Reel Society

Reviews for the latest movies in theaters and on DVD.

Bedtime Stories

 

Review by Patrick Hodges

Just a warning:  this review may contain spoilers… that is, of course, unless you’ve actually SEEN a Disney movie before, in which case, you’re good to go.

You see a Disney family comedy, you expect the formula.  Hero/hero’s family is not doing well.  Something unexpected or magical happens.  Hero does a little better.  Magic continues.  Hero is on the verge of success/victory/vindication.  Tragedy strikes, hero seems to lose everything.  Last-second miracle occurs in whatever form, hero prevails.  Audience goes home all warm and fuzzy.  Bedtime Stories is not a departure from that formula, just the opposite.  Not only does it follow the formula, it actually draws a big red circle around it. 

Skeeter Bronson (Adam Sandler) started in the hotel business when he was a child, working for his father, who, unfortunately, had to sell his property when he fell upon hard times.  Fast-forward nearly three decades, and Skeeter is still working as the (now much more grandiose) hotel’s handyman, wistfully hoping for his shot at running the place.  However, tragedy strikes on two fronts; his sister Wendy (Courtney Cox) loses her job as a school principal when Skeeter’s boss (unbeknownst to him) buys the land Wendy’s school stands on, and he gets past over for promotion in favor of the current hotel’s sycophantic manager (Guy Pearce), who happens to be dating the boss’s very Paris Hilton-esque daughter.

While Wendy is out of town job-hunting, Skeeter must share babysitting duties of his niece and nephew with her good friend Jill (Keri Russell), getting the night shift.  Tucking them in, he tells them bedtime stories that, naturally, reflect his own life, but with a slightly happier (and more unusual) ending.  He is even more surprised when, the next day, the stories start to come true.   Naturally, he tries to parlay the stories into some personal gain:  free car, cash, hot girl, etc., not realizing that nothing is ever that simple, not even for Disney.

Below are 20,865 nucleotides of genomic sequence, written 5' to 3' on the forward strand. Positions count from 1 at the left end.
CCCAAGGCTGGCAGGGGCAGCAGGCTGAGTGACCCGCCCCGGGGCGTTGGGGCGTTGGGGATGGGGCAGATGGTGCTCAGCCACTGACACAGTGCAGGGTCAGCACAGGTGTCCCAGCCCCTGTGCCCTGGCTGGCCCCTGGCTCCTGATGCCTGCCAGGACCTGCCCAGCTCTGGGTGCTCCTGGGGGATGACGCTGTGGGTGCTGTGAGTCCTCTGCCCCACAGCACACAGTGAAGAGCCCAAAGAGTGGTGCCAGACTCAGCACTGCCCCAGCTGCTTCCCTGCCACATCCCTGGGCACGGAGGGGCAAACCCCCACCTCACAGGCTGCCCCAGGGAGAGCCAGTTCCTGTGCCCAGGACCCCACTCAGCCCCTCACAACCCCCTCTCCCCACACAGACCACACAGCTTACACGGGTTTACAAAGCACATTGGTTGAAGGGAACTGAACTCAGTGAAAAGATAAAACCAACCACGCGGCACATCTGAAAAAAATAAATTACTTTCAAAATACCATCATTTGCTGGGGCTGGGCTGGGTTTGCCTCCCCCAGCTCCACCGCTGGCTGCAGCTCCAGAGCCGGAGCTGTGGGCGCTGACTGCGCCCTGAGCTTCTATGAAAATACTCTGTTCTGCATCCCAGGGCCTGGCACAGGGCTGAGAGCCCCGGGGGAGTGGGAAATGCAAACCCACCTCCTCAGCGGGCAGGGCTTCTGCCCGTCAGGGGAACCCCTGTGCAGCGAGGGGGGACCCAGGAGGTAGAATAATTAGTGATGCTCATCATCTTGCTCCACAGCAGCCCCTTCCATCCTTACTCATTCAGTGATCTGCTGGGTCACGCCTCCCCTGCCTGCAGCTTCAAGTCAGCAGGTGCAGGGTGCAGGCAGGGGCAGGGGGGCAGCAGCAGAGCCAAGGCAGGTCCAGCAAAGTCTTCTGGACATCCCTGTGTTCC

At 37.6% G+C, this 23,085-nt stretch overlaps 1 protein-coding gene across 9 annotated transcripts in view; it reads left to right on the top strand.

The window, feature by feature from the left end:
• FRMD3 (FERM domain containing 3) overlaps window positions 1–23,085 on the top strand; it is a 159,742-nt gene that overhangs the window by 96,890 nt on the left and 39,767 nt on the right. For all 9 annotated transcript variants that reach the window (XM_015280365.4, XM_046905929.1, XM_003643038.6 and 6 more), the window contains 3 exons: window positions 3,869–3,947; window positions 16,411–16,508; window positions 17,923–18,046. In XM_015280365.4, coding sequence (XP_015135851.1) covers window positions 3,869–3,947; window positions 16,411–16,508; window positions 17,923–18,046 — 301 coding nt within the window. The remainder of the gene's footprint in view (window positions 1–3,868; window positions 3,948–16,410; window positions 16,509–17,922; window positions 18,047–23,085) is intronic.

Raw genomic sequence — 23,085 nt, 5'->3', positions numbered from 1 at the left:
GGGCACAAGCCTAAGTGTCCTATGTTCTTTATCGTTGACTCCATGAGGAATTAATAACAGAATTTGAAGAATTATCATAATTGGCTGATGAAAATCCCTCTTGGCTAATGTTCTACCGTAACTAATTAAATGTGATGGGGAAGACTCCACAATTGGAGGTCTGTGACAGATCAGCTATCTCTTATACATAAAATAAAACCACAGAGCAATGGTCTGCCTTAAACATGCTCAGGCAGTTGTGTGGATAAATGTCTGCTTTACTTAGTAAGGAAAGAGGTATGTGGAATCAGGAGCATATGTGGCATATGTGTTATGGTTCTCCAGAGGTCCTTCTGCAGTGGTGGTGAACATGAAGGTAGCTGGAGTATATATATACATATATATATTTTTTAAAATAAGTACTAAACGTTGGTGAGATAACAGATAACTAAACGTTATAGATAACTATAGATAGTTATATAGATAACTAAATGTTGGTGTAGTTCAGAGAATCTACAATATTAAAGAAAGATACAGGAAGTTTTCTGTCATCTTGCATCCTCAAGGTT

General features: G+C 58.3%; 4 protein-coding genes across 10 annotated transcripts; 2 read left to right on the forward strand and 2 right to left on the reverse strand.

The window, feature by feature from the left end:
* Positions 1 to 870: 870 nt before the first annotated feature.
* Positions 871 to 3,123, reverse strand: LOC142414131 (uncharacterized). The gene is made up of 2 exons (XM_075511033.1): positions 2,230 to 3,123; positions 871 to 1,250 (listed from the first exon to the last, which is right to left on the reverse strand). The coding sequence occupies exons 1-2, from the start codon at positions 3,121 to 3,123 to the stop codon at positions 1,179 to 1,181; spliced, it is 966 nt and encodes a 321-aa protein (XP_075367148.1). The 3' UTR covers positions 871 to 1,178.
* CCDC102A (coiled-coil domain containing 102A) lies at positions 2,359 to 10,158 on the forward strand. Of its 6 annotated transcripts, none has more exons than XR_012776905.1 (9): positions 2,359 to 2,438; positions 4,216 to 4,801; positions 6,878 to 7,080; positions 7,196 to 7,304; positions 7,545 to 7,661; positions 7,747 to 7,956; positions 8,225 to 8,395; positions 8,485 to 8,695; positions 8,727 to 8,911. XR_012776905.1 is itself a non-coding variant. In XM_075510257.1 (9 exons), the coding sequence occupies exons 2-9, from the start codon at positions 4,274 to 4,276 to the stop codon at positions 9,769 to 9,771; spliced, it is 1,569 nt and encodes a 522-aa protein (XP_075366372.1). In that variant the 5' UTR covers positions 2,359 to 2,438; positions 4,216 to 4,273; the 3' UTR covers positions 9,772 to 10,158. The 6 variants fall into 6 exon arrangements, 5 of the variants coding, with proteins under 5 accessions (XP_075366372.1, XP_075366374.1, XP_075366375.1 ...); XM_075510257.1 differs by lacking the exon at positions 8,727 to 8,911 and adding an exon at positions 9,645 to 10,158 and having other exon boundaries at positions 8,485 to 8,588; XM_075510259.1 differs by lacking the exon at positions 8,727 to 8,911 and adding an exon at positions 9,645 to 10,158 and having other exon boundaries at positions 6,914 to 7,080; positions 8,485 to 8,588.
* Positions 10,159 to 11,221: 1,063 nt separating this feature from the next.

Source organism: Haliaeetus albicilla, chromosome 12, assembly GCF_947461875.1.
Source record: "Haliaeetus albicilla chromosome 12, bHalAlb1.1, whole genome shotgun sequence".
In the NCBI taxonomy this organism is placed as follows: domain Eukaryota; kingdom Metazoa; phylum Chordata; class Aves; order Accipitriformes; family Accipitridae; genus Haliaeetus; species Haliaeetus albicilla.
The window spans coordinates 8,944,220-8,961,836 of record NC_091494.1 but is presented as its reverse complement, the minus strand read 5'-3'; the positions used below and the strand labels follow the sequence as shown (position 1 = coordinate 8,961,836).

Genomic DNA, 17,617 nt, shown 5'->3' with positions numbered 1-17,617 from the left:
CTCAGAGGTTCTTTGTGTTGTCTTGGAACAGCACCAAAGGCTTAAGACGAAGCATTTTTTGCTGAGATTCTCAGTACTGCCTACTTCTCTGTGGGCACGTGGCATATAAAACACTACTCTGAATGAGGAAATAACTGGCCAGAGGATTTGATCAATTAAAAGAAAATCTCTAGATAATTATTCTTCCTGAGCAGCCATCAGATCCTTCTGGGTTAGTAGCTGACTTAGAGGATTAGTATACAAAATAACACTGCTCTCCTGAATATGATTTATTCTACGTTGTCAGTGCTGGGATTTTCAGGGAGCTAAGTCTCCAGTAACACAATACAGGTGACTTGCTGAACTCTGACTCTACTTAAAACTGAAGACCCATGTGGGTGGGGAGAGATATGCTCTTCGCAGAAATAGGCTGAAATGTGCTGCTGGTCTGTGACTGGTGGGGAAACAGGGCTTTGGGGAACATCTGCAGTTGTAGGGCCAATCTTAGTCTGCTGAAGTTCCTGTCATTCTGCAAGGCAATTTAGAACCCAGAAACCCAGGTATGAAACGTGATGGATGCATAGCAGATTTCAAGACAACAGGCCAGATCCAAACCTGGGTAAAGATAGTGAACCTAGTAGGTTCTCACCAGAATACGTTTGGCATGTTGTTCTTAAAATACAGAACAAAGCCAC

The movie is like a playbook for “the formula”, and it follows it step-by-step.  Does that make it predictable?  Yes, but probably no more so than any other Disney family comedy.  Does it make it less enjoyable?  Not at all.  Sandler is more than capable of bringing his ebullient and boyish charm down to a PG rating, and parents will be glad to know that the scatological humor is kept to a bare minimum.  The effects are very good (though not spectacular), and none of the acting performances were bad.  (My particular favorite was Skeeter’s friend Mickey, who many will remember as the rock-star boyfriend from Forgetting Sarah Marshall.)  And yes, despite the Disney umbrella, there is the obligatory Rob Schneider cameo.  (Groan.)

All in all, a quite enjoyable ninety minutes of film.  Funny in more than enough places to make it recommendable, and whaddaya know, a happy ending.  (Oops, did I give it away?)

4 / 5 stars

 
 

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